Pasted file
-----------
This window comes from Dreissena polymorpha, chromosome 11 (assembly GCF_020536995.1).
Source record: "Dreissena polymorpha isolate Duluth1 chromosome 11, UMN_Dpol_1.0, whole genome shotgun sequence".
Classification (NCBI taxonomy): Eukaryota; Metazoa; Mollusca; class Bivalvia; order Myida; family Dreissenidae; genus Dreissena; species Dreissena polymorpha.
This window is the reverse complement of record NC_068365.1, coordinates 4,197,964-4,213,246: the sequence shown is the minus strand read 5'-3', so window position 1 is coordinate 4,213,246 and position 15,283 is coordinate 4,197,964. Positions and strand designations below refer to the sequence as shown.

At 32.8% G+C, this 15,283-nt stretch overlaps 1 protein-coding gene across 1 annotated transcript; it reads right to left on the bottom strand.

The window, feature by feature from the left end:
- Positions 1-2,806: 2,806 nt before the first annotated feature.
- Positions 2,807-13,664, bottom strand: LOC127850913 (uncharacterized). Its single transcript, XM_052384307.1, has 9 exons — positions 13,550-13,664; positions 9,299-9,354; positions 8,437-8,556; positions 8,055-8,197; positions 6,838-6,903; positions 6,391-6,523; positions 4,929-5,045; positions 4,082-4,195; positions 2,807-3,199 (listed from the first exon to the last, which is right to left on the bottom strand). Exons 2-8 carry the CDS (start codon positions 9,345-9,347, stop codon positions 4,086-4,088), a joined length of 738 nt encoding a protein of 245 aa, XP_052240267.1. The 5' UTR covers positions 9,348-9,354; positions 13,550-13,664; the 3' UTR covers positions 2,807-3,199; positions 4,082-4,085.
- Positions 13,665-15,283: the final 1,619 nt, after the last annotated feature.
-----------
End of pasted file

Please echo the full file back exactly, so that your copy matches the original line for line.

This window comes from Dreissena polymorpha, chromosome 11 (assembly GCF_020536995.1).
Source record: "Dreissena polymorpha isolate Duluth1 chromosome 11, UMN_Dpol_1.0, whole genome shotgun sequence".
Classification (NCBI taxonomy): Eukaryota; Metazoa; Mollusca; class Bivalvia; order Myida; family Dreissenidae; genus Dreissena; species Dreissena polymorpha.
This window is the reverse complement of record NC_068365.1, coordinates 4,197,964-4,213,246: the sequence shown is the minus strand read 5'-3', so window position 1 is coordinate 4,213,246 and position 15,283 is coordinate 4,197,964. Positions and strand designations below refer to the sequence as shown.

At 32.8% G+C, this 15,283-nt stretch overlaps 1 protein-coding gene across 1 annotated transcript; it reads right to left on the bottom strand.

The window, feature by feature from the left end:
- Positions 1-2,806: 2,806 nt before the first annotated feature.
- Positions 2,807-13,664, bottom strand: LOC127850913 (uncharacterized). Its single transcript, XM_052384307.1, has 9 exons — positions 13,550-13,664; positions 9,299-9,354; positions 8,437-8,556; positions 8,055-8,197; positions 6,838-6,903; positions 6,391-6,523; positions 4,929-5,045; positions 4,082-4,195; positions 2,807-3,199 (listed from the first exon to the last, which is right to left on the bottom strand). Exons 2-8 carry the CDS (start codon positions 9,345-9,347, stop codon positions 4,086-4,088), a joined length of 738 nt encoding a protein of 245 aa, XP_052240267.1. The 5' UTR covers positions 9,348-9,354; positions 13,550-13,664; the 3' UTR covers positions 2,807-3,199; positions 4,082-4,085.
- Positions 13,665-15,283: the final 1,619 nt, after the last annotated feature.